State Capitol News
3:22 pm
Tue September 18, 2012

Controversial Provision in SB1070 is Now in Effect

U.S. District Court Judge Susan Bolton formally dissolved the injunction she issued two years ago against the provision of SB 1070 that requires police to question those they have stopped about their immigration status if there is reason to believe they are in this country illegally.

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Presidential Race
2:14 pm
Tue September 18, 2012

Some Florida Seniors Divided On '47 Percent'

Originally published on Tue September 18, 2012 4:09 pm

Transcript

ROBERT SIEGEL, HOST:

The fundraiser where the Romney video was recorded was held in Florida. And today, in that politically important state, reaction was mixed about Romney's unscripted remarks. NPR's Kathy Lohr gathered some views from people at a retirement community.

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Book Reviews
2:11 pm
Tue September 18, 2012

Book Review: 'Black Dahlia and White Rose'

Originally published on Tue September 18, 2012 4:09 pm

Alan Cheuse reviews Joyce Carol Oates most recent story collection, Black Dahlia and White Rose. Cheuse teaches creative writing at George Mason University.

Presidential Race
2:11 pm
Tue September 18, 2012

Romney Still Doing Damage Control For '47 Percent'

Originally published on Tue September 18, 2012 4:09 pm

Anytime a candidate calls an unexpected press conference in the evening, you know it's not good news. We look at the latest news and political fall out from the release of Mitt Romney's remarks at a private fundraiser. The comments were made in May and the recording was released by Mother Jones magazine.

Shots - Health Blog
2:10 pm
Tue September 18, 2012

Link Between BPA And Childhood Obesity Is Unclear

Canned food is a source of BPA exposure, but researchers aren't sure whether it causes childhood obesity. Above, the soup isle at a grocery store in Washington, D.C.
Maggie Starbard NPR

Originally published on Tue September 18, 2012 5:23 pm

BPA could be making kids fat. Or not.

That's the unsatisfying takeaway from the latest study on bisphenol A — the plastic additive that environmental groups have blamed for everything from ADHD to prostate disease.

Unfortunately, the science behind those allegations isn't so clear. And the new study on obesity in children and teens is no exception.

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Presidential Race
2:10 pm
Tue September 18, 2012

Biden A Vital Surrogate For Obama On Campaign Trail

Originally published on Tue September 18, 2012 4:09 pm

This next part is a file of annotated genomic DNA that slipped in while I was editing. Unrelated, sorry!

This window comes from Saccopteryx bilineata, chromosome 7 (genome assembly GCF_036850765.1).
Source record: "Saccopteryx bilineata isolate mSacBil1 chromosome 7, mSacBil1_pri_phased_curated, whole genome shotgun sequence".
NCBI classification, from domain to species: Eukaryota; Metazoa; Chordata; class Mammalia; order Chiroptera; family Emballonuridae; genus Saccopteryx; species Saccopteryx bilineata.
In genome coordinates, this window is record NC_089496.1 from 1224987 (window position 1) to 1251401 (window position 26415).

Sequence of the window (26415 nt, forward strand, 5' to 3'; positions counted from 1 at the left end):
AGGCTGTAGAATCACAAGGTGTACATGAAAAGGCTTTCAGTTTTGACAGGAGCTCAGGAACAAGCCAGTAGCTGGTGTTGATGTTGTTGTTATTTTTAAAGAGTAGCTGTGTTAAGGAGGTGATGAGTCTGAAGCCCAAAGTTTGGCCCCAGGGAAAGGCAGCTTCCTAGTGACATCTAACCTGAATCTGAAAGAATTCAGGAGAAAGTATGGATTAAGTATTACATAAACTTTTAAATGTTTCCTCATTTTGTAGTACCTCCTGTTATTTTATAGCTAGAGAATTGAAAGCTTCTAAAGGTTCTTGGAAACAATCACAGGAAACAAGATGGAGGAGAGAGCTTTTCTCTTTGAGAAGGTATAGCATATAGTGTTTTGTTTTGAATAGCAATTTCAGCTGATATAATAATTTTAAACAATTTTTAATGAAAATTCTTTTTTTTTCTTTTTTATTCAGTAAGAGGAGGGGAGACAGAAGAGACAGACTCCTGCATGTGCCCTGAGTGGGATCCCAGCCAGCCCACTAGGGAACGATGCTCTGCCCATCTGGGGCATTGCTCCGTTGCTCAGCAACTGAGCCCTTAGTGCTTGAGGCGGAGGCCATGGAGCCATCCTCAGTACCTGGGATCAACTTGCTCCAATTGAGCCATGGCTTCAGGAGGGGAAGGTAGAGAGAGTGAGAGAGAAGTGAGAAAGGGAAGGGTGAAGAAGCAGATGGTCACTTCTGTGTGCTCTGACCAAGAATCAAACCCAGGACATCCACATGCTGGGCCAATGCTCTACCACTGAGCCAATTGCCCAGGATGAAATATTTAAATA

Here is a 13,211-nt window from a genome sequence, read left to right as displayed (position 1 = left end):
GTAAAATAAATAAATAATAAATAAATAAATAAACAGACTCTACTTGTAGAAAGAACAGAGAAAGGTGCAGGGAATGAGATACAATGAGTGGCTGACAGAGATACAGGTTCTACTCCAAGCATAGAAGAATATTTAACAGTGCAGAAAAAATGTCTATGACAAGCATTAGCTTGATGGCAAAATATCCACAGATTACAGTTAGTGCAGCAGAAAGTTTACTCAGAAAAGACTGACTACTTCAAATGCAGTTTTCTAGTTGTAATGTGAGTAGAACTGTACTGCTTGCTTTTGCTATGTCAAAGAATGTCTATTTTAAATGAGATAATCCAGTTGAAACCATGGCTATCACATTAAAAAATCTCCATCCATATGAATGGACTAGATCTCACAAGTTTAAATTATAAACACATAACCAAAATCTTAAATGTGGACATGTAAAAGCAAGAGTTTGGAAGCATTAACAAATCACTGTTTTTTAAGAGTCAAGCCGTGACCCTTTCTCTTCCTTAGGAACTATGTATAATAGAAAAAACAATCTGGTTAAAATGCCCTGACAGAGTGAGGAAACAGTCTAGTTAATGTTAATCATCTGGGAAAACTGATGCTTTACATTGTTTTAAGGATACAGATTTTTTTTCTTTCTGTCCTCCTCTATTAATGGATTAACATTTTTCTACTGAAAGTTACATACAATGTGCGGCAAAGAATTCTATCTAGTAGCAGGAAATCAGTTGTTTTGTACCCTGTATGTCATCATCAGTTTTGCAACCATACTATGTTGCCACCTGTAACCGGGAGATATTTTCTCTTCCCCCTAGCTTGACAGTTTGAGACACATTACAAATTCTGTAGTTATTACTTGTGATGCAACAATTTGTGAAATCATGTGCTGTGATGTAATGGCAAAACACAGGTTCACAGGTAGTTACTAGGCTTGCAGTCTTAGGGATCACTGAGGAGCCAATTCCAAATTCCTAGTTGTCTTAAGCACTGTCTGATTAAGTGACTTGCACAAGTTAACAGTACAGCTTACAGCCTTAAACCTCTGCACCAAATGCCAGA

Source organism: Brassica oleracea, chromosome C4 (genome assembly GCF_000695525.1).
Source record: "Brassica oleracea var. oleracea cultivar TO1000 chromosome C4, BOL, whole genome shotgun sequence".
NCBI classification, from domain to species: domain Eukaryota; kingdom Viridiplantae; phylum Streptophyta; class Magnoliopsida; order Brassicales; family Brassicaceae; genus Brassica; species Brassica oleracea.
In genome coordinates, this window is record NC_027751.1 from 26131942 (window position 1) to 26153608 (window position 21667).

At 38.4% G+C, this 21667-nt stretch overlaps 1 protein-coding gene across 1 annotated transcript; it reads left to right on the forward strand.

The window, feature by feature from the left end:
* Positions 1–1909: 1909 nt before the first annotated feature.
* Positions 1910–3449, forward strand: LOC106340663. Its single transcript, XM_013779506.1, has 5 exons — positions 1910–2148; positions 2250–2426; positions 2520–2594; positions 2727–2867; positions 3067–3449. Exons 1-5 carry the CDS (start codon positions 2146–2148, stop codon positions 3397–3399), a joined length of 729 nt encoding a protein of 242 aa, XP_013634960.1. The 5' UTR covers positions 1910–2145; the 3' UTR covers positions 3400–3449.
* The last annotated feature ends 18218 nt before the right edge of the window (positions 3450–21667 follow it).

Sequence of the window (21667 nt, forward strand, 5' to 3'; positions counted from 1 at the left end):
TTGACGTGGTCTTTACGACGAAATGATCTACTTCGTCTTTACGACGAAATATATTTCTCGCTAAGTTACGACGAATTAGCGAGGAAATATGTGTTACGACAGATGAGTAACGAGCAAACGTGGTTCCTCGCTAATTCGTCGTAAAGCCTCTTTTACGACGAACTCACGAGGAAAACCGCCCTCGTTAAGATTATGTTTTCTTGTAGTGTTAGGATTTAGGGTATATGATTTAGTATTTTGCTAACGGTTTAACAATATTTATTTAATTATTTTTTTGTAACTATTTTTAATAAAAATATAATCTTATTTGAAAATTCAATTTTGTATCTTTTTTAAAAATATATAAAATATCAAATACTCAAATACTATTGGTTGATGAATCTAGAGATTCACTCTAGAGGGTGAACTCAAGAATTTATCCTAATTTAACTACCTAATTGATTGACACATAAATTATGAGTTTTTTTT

Vice President Joe Biden has been an important surrogate for President Obama this year, as he was four years ago. Biden especially excels at connecting with white, working-class voters — a group with which the president has struggled.

Presidential Race
2:08 pm
Tue September 18, 2012

Romney's '47 Percent' Argument Counterproductive

Originally published on Tue September 18, 2012 4:09 pm

Transcript

ROBERT SIEGEL, HOST:

Some conservatives have denounced Romney's remarks. The "Weekly Standard's" Bill Kristol called them arrogant and stupid. In the New York Times, David Brooks wrote that it shows Mitt Romney doesn't understand the country or its culture. But others, such as radio personality Rush Limbaugh, have come to the candidate's defense.

(SOUNDBITE OF RADIO BROADCAST)

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Presidential Race
2:07 pm
Tue September 18, 2012

Romney Conflated Different Groups With '47 Percent'

Originally published on Tue September 18, 2012 4:09 pm

Transcript

ROBERT SIEGEL, HOST:

From NPR News, this is ALL THINGS CONSIDERED. I'm Robert Siegel.

AUDIE CORNISH, HOST:

And I'm Audie Cornish. Republican presidential hopeful Mitt Romney admits he could've used more elegant language, but he's not backing down. Romney was secretly recorded speaking at a fundraiser in May and his comments were publicized yesterday by the liberal magazine, "Mother Jones." Here he is telling wealthy backers that President Obama has a built-in base of support.

(SOUNDBITE OF VIDEO)

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It's All Politics
2:02 pm
Tue September 18, 2012

'Mother Jones' Journalist: Video Not An Attempt To 'Catch Mitt Romney'

Originally published on Wed September 19, 2012 6:43 am

The Mother Jones journalist behind the release of a surreptitiously shot fundraising video says the source "did not go there looking to catch Mitt Romney in the act."

David Corn, the magazine's Washington bureau chief, tells NPR's Michel Martin on Tell Me More:

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NPR Cities: Urban Life In The 21st Century
2:00 pm
Tue September 18, 2012

With Hats And Umbrellas, Senegalese Fill A City Niche

Senegalese vendor Cheikh Fall prepares his stall in front of Brooks Brothers on 51st Street, just off the Avenue of the Americas in New York City. Fall runs an association of Senegalese vendors that deals with the city over licensing and regulations.
Art Silverman NPR

Originally published on Tue September 18, 2012 4:09 pm

Careful planning can transform the shape and life of a city. But sometimes, a city's features develop spontaneously — like the immigrant enclaves that grow around certain jobs and trades in urban centers like New York.

Occupational cliches have been a fact of life in the Big Apple for generations. Historically, New Yorkers thought of Jewish tailors, Italian greengrocers or Irish policemen, says Philip Kasinitz, a sociologist with the City University of New York.

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